Manchester Hope Mill Theatre is a venue that I had never previously visited. The award winning venue teamed up with London-based theatre company Aria Entertainment to bring to War-time gay love story to life on a Manchester stage for the first time.


Having never been to Hope Mill Theatre before, its size from the outside had me sceptical about what it was going to be like. The show will be running until Saturday 8th April, so there’s still plenty of time to catch it.


The first thing I will say is how pleasantly surprised I was by this stunning venue. Its external size is truly deceiving, as the inside offers far more than what meets the eye. Not only that, but the decor and atmosphere mean the venue in itself is well worth a visit for a drink or a bite to eat. The venue offers a few nibbles & homemade pizza in their Engine Room Cafe & Bar, up to 2 hours before a performance. In comparison to many theatres, this is all really affordable & well worth making a night of any performance you’re planning to watch.



The performance really surprised me. Having never seen a production by Aria Entertainment, or Hope Mill Theatre, I wasn’t sure if it could reach the expectations set by bigger theatres. If anything, this performance was everything a big theatre has to offer and more.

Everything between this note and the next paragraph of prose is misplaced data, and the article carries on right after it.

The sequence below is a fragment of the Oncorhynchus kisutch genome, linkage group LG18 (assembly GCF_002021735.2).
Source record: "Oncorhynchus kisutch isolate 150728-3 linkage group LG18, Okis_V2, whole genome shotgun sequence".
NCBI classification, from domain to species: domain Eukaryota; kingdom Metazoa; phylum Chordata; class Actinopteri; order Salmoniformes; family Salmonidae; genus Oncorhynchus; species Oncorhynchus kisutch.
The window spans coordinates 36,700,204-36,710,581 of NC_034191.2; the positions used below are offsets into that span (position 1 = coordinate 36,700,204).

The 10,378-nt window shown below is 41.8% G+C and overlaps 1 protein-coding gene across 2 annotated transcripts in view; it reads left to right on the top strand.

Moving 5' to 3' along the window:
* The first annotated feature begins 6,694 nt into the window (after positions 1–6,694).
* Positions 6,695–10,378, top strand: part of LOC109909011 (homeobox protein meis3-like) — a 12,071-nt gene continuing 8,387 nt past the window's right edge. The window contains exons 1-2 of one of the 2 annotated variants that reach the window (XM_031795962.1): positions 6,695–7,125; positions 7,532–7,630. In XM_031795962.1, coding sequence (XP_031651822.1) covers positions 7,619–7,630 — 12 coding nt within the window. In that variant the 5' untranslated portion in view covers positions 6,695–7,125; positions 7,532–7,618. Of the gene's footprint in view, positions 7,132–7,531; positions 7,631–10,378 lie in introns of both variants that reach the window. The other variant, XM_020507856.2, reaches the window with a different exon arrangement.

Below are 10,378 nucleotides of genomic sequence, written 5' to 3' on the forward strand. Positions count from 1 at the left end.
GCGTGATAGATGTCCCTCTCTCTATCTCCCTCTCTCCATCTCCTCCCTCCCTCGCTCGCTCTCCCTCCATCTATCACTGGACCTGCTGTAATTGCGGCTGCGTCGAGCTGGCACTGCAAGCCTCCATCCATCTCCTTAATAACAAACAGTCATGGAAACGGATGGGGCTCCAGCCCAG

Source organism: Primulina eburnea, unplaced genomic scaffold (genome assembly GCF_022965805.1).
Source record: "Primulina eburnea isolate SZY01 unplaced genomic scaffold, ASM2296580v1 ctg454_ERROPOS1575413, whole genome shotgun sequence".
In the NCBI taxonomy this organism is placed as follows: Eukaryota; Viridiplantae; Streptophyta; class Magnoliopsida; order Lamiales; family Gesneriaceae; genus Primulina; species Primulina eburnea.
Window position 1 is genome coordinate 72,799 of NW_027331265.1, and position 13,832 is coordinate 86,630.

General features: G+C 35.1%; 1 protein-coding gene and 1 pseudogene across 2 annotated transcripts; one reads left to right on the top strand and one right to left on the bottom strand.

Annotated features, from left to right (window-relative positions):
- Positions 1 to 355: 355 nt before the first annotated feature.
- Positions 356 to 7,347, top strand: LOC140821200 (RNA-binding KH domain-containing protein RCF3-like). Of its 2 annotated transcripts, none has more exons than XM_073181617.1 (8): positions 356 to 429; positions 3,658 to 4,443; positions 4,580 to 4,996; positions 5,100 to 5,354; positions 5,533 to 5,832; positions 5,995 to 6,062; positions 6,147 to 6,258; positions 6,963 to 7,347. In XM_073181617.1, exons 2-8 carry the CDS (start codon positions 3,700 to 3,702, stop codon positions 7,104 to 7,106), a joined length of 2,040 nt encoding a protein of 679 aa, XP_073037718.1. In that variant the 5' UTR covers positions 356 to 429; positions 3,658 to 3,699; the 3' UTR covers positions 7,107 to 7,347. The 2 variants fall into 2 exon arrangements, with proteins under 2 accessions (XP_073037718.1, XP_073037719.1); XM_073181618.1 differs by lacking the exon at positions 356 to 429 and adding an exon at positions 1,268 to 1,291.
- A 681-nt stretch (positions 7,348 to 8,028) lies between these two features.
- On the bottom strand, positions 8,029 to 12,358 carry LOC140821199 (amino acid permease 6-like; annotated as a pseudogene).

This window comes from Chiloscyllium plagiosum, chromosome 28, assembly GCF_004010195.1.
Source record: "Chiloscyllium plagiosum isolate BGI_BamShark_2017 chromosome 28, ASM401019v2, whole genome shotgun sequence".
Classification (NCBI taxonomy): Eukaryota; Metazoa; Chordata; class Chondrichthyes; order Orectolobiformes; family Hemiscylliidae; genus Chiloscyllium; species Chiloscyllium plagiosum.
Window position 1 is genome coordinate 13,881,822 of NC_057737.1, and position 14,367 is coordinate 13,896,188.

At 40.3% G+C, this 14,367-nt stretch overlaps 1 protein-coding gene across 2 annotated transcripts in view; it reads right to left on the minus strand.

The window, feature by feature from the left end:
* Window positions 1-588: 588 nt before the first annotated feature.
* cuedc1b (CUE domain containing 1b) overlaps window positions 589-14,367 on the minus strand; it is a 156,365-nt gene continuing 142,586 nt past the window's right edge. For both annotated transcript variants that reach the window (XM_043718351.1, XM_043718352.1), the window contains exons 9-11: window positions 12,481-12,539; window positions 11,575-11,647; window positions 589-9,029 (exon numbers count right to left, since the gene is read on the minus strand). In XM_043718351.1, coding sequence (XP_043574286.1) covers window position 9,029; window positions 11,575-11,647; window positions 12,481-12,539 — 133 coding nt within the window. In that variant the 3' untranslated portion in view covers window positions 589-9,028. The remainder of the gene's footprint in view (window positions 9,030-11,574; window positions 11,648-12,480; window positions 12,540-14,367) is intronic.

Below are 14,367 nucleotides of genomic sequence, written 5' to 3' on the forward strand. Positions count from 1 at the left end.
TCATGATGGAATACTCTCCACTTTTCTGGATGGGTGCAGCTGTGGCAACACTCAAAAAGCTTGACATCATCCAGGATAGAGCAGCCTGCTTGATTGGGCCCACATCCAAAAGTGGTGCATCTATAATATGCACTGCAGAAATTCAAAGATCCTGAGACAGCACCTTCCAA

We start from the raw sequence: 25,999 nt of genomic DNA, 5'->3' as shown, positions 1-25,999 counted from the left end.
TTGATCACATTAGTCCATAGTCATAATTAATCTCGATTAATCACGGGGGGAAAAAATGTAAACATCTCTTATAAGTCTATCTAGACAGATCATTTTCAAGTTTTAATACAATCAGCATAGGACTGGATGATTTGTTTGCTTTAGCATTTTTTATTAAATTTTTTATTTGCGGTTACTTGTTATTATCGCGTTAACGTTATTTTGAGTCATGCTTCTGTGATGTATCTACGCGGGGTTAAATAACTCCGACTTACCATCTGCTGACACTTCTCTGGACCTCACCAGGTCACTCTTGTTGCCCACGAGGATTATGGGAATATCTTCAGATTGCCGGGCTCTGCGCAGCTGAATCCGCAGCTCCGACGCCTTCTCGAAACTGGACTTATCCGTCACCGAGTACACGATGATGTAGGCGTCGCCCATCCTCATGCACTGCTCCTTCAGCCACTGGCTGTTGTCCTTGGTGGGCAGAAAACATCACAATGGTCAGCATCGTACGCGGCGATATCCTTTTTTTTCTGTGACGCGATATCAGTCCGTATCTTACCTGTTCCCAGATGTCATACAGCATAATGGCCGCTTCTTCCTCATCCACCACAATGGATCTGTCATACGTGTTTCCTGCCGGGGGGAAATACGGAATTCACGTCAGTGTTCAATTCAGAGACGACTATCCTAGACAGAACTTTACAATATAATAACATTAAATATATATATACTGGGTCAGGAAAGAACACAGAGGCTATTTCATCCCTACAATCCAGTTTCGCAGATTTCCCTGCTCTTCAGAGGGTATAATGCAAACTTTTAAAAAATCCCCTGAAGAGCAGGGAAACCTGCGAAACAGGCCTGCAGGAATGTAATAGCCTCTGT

Looking at it now I do believe that having a smaller theatre, smaller set & smaller audience only helped the performance. Being based in 1943, very little set & the cast of 12 being in such a small space only exaggerated what those times were like; the small spaces and the lack of luxuries.


Another benefit of the smaller set was that the audience were so close to the actors it felt as if you were in the scene.


The controversial storyline was spread across a number of dramatic, emotional and even sometimes hilarious scenes, not to mention a number of beautifully written & expertly choreographed musical numbers.


Whether you’re  member of the LGBT community or not, this piece will tug on your heart strings & really puts into perspective not only how far society has come in the past decades, but how far we still have to come, with some stigmas & struggles still being relevant to present day.


We laughed, we cried, we danced! This really is a must-see this Spring.


For more info & tickets, click here.




About Leonie Leigh

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